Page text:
Travel at the wrong time and it’s very hot and wet and deadly out there. The African interior was a huge gap surrounded by a coastline, for its ‘heart lies in darkness’ and between August and October forty-one out of the forty-five or so Brits on the second expedition died of fever. How Parks survived for as long as he did is an open question but – to judge by this play – it was a combination of physical toughness, determination (to see home and family again), good sense and good luck. Africa for him is ‘a fragile network’ of peoples and customs and you got nowhere without respecting that.

Mungo Park goes back to 2006. That first Danish production was rehearsed during the crisis that surrounded publication in a newspaper of the Muhammad cartoons. This English language version, by Jonathan Sydenham, still looks as if it is significantly influenced by that controversy. Clever caricature asks questions of how individuals are represented and received by ‘others’, culturally akin or not. African kings Desse and Ali play ‘up’ their obvious differences in sing-song pidgin speech; their messengers play their crafty roles as would flunkies of a European court but with outlandish accents. Sir Joseph Banks, notable patron of the natural sciences, is as interested in gold as he is in plants. Lieutenant John Martyn, in command of Parks’ escort, is more blood thirsty racist than an officer and a gentleman. Desperate and dangerous confusion results from misunderstanding and prejudice.

Kingsley Amadi (l)

Kingsley Amadi (l)

Matthew Zajac is impressive as the courageous and virtuous Mungo, whose story we follow at every turn, literally so as he fights his good fight on a turntable. Anders Budde Christensen is all exaggerated gesture and of wily tongue as emissary and as the not-so-enlightened James Rennell, map-maker, who would be master of all he surveys. Kingsley Amadi is black African potentate and crazy (white) army officer. It is so confidently performed that the zany is never risible, the indomitable never preposterous.

The rapid screenplay, to go with the filmic idea, produces strong exposition – particularly when its opening is chalked-up on the blackboard rather like title cards to a silent movie of colonial history in the making – and a dynamic narrative. No visual ‘shots’ are projected so there’s a spontaneous, on-the-spot quality to the whole piece. For the most part it is tightly focused upon Parks himself and when it isn’t there is some loss in terms of its depth of field. Performers running up and down the central aisle in a bright light did not look right.

Sturdy Mungo always has a satchel for his notebook and his Travels were published in 1799 but if you want a stirring measure of the man and of his life you won’t do better than this motion picture of a play.

 

nae bad_blue

Star (blue)Star (blue)Star (blue)Star (blue)Star (blue)

Reviewer: Alan Brown (Seen 24 August)

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+3 Review: Blueswater Presents: Queens of the Blues (SpaceTriplex: 5-27 August: 22.30: 50 minutes)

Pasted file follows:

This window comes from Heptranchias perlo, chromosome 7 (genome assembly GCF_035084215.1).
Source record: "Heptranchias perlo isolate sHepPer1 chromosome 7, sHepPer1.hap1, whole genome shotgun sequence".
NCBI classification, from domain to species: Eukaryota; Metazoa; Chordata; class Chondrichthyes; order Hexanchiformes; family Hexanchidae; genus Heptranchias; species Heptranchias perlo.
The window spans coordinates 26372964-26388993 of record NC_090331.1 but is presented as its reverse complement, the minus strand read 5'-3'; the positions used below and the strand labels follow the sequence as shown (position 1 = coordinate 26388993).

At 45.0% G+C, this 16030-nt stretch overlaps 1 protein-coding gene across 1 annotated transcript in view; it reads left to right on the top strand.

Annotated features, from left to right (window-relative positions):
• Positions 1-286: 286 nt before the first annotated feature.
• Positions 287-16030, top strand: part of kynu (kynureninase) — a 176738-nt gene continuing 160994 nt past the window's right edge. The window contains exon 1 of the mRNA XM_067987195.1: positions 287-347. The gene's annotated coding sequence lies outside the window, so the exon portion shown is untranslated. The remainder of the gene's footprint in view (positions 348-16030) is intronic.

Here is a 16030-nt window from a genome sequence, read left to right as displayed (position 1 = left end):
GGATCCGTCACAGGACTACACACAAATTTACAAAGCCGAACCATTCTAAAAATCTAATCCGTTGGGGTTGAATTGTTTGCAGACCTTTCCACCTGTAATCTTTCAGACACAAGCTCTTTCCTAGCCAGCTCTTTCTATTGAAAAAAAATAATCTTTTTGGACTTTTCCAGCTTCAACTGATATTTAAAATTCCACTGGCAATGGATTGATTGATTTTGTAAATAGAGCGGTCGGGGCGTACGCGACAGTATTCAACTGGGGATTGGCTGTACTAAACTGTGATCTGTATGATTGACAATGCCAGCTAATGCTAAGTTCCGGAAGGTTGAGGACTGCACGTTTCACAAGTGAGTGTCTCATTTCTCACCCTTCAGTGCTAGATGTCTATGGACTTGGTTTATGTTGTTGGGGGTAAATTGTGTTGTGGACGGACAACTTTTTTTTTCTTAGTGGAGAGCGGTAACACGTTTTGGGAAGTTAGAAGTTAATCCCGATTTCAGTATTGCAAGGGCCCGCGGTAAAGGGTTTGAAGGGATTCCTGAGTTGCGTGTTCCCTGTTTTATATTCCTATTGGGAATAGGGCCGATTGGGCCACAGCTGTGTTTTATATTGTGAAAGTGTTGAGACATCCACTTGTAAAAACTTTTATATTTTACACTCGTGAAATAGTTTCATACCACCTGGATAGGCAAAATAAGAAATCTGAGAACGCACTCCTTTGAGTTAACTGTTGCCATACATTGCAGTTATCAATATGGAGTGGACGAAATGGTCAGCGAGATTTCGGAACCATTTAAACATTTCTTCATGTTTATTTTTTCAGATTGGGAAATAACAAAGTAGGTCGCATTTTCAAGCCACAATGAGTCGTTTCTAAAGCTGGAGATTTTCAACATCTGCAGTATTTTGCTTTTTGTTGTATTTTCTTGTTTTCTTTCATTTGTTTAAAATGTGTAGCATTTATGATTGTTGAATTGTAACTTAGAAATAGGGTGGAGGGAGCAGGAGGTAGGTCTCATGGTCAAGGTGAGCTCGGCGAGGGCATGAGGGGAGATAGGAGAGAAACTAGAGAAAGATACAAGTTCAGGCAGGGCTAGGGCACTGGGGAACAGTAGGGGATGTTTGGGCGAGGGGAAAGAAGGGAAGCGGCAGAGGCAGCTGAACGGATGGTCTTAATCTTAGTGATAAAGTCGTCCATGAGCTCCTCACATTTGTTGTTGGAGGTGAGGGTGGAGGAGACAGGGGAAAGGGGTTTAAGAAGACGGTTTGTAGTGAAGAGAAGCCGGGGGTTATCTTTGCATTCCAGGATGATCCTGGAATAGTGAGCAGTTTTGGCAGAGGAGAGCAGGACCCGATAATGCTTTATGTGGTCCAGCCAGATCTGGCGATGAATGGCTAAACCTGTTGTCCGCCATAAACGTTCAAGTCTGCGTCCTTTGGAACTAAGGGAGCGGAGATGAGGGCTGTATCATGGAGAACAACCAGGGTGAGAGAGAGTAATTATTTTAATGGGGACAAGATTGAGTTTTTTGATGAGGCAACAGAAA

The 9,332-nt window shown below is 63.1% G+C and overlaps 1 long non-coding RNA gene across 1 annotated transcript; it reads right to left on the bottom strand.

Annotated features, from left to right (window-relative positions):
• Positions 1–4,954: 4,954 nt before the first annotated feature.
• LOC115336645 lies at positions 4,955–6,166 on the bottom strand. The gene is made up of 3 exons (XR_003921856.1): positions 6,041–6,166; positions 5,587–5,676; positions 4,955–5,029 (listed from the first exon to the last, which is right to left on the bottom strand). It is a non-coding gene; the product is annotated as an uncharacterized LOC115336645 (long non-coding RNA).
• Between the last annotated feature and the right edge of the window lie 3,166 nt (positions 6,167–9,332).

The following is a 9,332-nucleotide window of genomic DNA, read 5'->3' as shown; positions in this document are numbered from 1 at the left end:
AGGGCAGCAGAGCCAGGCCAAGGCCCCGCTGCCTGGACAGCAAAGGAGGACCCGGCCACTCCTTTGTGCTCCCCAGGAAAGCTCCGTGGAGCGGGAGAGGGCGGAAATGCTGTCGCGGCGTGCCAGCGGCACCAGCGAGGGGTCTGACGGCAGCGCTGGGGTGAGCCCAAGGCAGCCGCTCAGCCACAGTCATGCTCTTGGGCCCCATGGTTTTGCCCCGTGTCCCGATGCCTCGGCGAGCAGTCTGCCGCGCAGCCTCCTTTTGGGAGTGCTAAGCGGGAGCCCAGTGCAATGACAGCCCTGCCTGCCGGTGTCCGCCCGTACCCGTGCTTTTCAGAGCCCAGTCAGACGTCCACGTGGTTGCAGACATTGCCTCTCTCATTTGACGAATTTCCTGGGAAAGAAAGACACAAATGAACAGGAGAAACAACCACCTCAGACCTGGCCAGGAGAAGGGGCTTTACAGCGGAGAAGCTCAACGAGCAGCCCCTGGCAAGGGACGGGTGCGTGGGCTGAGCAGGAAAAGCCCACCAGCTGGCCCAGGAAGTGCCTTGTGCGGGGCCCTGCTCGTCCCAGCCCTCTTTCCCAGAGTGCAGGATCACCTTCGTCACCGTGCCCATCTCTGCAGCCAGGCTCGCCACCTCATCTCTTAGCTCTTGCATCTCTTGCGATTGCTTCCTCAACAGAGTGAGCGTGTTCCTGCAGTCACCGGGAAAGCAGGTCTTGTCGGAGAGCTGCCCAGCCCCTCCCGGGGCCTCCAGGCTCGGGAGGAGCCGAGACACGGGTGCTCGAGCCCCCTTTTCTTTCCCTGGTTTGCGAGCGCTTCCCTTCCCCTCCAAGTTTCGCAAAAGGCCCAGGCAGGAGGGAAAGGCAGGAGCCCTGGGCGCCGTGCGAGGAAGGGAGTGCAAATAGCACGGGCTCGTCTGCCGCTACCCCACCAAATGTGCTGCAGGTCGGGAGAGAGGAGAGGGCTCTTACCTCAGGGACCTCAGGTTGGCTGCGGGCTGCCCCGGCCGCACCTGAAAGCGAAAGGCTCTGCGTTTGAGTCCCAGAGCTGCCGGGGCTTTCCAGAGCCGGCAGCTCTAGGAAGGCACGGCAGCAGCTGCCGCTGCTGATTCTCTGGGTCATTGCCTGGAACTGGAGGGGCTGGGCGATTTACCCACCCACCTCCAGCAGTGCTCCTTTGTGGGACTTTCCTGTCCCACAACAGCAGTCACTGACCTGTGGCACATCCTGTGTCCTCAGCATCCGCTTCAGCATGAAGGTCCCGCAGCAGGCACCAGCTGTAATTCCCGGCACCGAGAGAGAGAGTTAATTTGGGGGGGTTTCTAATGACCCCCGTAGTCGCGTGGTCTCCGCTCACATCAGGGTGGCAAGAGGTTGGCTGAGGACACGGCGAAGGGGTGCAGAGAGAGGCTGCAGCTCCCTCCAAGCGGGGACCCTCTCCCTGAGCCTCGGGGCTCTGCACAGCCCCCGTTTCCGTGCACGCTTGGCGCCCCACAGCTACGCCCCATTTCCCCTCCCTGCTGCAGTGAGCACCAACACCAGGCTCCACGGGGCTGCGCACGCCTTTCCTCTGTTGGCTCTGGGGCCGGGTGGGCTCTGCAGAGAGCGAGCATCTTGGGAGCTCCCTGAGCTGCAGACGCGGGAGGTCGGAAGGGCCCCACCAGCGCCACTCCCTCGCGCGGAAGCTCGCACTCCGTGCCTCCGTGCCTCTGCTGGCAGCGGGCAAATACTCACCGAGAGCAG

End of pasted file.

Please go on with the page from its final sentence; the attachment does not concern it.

“A classy, confident and charming performance”

Editorial Rating: 4 Stars

Queens of the Blues is a new show presenting a musical history of powerful women who have influenced blues as we know it over the years, presented by Edinburgh band The Blueswater. The two main singers in this show (Nicole Cassandra Smit and Ruth Kroch) are perfect to represent such women: both give a classy, confident and charming performance with just the perfect amount of sass.

The show begins with an a capella song, which each member of the band joining in one after another. There is a large variety of songs including When the Levee Breaks by Memphis Minnie, Better Watch Your Step by Koko Taylor and Ella Fitzgerald’s Cow Cow Boogie.

One particular favourite of mine was the performance of the original version of Hound Dog by Willie Mae “Big Mama” Thornton. And I also had to admire Ruth when she announced she was going to give a solo rendition of the legendary Nina Simone’s Blues for Mama. But with her feisty attitude and powerful, soulful voice she really pulled it off!

The girls really keep the whole show moving, giving explanations about the history of each song and making jokes with the band. The old school blues band (including a two bassists, a guitarist, a drummer, harmonica player and a keyboard player) also all seemed relaxed and it was clear they all enjoyed playing together. At one point there was even a short stint by a trumpet player who surprised the crowd!

The only thing I wish is that we would have had a chance to dance, and given the vigorous foot tapping going on around me I am sure most of the audience would have agreed! The songs became more upbeat as the night went on and although the audience was at some point encouraged to dance the seating was so close together that there was not really enough space.

Star (blue)Star (blue)Star (blue)Star (blue)

Reviewer: Iona Young (Seen 23 August)

THIS REVIEW HAS NOT BEEN SUBEDITED

+3 Review: Criminology 303 (Venue 13: 6-27 August: 21.30: 35 mins)

“An intriguing drama”

Editorial Rating: 2 Stars